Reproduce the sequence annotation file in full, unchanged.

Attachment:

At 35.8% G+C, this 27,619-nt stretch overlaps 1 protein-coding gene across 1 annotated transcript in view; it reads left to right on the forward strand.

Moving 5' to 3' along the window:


At 35.8% G+C, this 27,619-nt stretch overlaps 1 protein-coding gene across 1 annotated transcript in view; it reads left to right on the forward strand.

Moving 5' to 3' along the window: